Think back to your driving experience… we know that green means “go” and red means “stop.” We tie our shoelaces the same way, and use the phone book to look up numbers the same way. Typically, children with autism and other developmental disabilities can excel in the realm of static intelligence, yet they lack dynamic intelligence, which creates the lion’s share of their frustration.
The beginnings of “dynamic intelligence”
Picture a parent with a young infant At this age, the child listens intently when Mom or Dad speaks – what are they saying to the child? How are they speaking? Likely, they’re not reading War and Peace, or telling jokes. No, they’re up close, using big facial expressions, cooing and using simple sentences. They speak softly and use “sing-song-like” intonation. The child responds by cooing back, giving Mom and Dad the feedback that they need to stay in sync with the child.
When I began to realize how magical the “dance” between parents and their children is, it hit me like a ton of bricks. We are nothing short of hard-wired to communicate to our young in exactly the fashion that they need, in order to learn how to understand our nonverbal communication – long before they learn to communicate using words! When the words develop, they enhance the “emotional feedback loop” that’s already there!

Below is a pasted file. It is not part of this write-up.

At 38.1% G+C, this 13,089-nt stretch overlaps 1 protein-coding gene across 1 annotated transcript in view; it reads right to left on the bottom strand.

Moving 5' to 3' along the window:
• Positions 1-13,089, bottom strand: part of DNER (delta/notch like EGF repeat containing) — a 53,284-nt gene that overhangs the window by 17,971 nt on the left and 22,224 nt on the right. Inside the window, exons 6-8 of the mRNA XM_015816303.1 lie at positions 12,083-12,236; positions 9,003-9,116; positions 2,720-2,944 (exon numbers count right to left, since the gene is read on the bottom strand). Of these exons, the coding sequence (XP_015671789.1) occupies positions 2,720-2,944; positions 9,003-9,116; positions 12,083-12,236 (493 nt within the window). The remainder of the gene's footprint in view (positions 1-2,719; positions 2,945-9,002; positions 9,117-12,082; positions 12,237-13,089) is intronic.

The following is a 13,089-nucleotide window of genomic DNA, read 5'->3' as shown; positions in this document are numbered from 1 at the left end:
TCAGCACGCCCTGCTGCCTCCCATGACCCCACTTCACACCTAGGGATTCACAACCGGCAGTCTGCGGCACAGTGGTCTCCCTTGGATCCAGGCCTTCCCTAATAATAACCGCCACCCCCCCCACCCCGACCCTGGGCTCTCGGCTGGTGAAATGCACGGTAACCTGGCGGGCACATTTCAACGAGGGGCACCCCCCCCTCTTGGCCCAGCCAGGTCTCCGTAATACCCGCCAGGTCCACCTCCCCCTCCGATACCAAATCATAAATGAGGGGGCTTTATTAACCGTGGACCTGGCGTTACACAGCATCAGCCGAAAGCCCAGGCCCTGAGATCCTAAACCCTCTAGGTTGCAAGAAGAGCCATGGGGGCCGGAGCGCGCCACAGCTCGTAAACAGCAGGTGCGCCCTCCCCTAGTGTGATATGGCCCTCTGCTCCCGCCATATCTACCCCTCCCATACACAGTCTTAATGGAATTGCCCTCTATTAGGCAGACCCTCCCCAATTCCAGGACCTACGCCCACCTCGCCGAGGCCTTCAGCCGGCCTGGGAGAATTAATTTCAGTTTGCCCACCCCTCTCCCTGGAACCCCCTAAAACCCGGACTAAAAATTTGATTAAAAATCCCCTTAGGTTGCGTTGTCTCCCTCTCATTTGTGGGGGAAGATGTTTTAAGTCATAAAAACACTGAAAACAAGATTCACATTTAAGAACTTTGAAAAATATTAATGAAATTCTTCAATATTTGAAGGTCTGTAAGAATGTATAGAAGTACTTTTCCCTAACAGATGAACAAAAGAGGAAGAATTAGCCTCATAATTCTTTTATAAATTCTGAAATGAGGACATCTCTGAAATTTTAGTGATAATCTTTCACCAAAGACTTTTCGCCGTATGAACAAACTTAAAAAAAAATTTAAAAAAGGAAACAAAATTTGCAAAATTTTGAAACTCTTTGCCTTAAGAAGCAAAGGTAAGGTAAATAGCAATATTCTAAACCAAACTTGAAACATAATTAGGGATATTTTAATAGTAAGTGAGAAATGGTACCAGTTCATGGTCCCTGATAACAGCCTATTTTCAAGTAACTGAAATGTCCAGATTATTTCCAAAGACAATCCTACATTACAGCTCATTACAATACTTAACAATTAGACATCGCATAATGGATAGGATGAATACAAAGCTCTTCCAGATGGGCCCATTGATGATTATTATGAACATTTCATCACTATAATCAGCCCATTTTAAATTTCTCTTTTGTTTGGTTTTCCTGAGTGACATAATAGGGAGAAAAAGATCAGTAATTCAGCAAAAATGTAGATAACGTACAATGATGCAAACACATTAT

It’s through the miraculous, ever-changing relationship between parent and child that dynamic intelligence begins – through understanding nonverbal communication, then through developing resilience and eventually through learning to borrow the parent’s perspective. So – our children learn the foundation of “dynamic intelligence” through parents and caregivers.
Eventually, once they are able to relate to others – we teach them static skills, like brushing their teeth and using a knife and fork. It’s assumed that by the time a child is school-age, they are able to function in a dynamic environment – and we all know how dynamic a kindergarten classroom is!
Can dynamic intelligence be “taught?”
Unfortunately, common belief these days is that children with ASD and other developmental disabilities can only be taught “static” skills. This is NOT the case! Their brains may be wired differently, but they are more than capable of learning “thinking skills” if guided in the right manner.
I have been trained to coach parents to “guide” their child’s cognitive, emotional and social development – to teach parents, grandparents, teachers and other significant adults to re-construct the “guided participation relationship” through which dynamic intelligence is learned.
Parents break down learning to think and perceive a world full of change and complexity into small, simple components. Adults learn to slow down and amplify information feedback, so that both adults and children are more readily able to understand and adjust to one another.